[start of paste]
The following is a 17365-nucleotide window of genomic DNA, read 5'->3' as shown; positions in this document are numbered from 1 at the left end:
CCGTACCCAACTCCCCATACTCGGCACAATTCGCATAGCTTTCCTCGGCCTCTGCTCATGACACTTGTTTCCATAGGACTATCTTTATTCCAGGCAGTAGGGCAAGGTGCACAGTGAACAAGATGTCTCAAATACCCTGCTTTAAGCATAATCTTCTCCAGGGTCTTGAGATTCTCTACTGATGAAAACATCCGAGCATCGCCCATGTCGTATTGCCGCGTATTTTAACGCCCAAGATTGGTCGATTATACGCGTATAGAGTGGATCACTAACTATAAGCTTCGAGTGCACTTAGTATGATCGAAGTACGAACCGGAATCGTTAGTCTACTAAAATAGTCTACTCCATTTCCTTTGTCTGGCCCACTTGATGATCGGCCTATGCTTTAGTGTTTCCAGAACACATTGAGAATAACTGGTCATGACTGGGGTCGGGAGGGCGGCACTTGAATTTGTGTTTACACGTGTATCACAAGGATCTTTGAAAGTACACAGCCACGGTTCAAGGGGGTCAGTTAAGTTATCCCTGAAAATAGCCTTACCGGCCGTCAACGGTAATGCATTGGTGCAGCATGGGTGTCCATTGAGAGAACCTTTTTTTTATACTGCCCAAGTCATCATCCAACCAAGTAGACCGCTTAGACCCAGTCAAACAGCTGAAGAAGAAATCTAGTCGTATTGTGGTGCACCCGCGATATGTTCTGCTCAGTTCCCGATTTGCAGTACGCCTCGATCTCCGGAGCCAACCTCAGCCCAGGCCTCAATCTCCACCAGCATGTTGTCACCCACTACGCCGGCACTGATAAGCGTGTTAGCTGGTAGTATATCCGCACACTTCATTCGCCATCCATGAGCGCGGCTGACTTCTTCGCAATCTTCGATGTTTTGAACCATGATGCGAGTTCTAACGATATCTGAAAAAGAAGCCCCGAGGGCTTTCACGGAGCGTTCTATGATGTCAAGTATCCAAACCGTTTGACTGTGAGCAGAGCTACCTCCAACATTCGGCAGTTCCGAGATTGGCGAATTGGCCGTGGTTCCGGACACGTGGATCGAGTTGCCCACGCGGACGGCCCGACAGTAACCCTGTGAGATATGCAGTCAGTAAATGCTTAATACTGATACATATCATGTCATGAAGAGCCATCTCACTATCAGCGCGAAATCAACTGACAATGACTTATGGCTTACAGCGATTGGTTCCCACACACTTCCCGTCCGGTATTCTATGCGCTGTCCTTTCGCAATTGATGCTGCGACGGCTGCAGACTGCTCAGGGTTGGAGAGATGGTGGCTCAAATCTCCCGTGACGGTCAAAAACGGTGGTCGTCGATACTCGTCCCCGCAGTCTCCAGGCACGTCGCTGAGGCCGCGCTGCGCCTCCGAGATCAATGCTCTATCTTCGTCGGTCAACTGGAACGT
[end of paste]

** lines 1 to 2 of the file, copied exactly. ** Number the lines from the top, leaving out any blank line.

The following is a 17365-nucleotide window of genomic DNA, read 5'->3' as shown; positions in this document are numbered from 1 at the left end:
CCGTACCCAACTCCCCATACTCGGCACAATTCGCATAGCTTTCCTCGGCCTCTGCTCATGACACTTGTTTCCATAGGACTATCTTTATTCCAGGCAGTAGGGCAAGGTGCACAGTGAACAAGATGTCTCAAATACCCTGCTTTAAGCATAATCTTCTCCAGGGTCTTGAGATTCTCTACTGATGAAAACATCCGAGCATCGCCCATGTCGTATTGCCGCGTATTTTAACGCCCAAGATTGGTCGATTATACGCGTATAGAGTGGATCACTAACTATAAGCTTCGAGTGCACTTAGTATGATCGAAGTACGAACCGGAATCGTTAGTCTACTAAAATAGTCTACTCCATTTCCTTTGTCTGGCCCACTTGATGATCGGCCTATGCTTTAGTGTTTCCAGAACACATTGAGAATAACTGGTCATGACTGGGGTCGGGAGGGCGGCACTTGAATTTGTGTTTACACGTGTATCACAAGGATCTTTGAAAGTACACAGCCACGGTTCAAGGGGGTCAGTTAAGTTATCCCTGAAAATAGCCTTACCGGCCGTCAACGGTAATGCATTGGTGCAGCATGGGTGTCCATTGAGAGAACCTTTTTTTTATACTGCCCAAGTCATCATCCAACCAAGTAGACCGCTTAGACCCAGTCAAACAGCTGAAGAAGAAATCTAGTCGTATTGTGGTGCACCCGCGATATGTTCTGCTCAGTTCCCGATTTGCAGTACGCCTCGATCTCCGGAGCCAACCTCAGCCCAGGCCTCAATCTCCACCAGCATGTTGTCACCCACTACGCCGGCACTGATAAGCGTGTTAGCTGGTAGTATATCCGCACACTTCATTCGCCATCCATGAGCGCGGCTGACTTCTTCGCAATCTTCGATGTTTTGAACCATGATGCGAGTTCTAACGATATCTGAAAAAGAAGCCCCGAGGGCTTTCACGGAGCGTTCTATGATGTCAAGTATCCAAACCGTTTGACTGTGAGCAGAGCTACCTCCAACATTCGGCAGTTCCGAGATTGGCGAATTGGCCGTGGTTCCGGACACGTGGATCGAGTTGCCCACGCGGACGGCCCGACAGTAACCCTGTGAGATATGCAGTCAGTAAATGCTTAATACTGATACATATCATGTCATGAAGAGCCATCTCACTATCAGCGCGAAATCAACTGACAATGACTTATGGCTTACAGCGATTGGTTCCCACACACTTCCCGTCCGGTATTCTATGCGCTGTCCTTTCGCAATTGATGCTGCGACGGCTGCAGACTGCTCAGGGTTGGAGAGATGGTGGCTCAAATCTCCCGTGACGGTCAAAAACGGTGGTCGTCGATACTCGTCCCCGCAGTCTCCAGGCACGTCGCTGAGGCCGCGCTGCGCCTCCGAGATCAATGCTCTATCTTCGTCGGTCAACTGGAACGT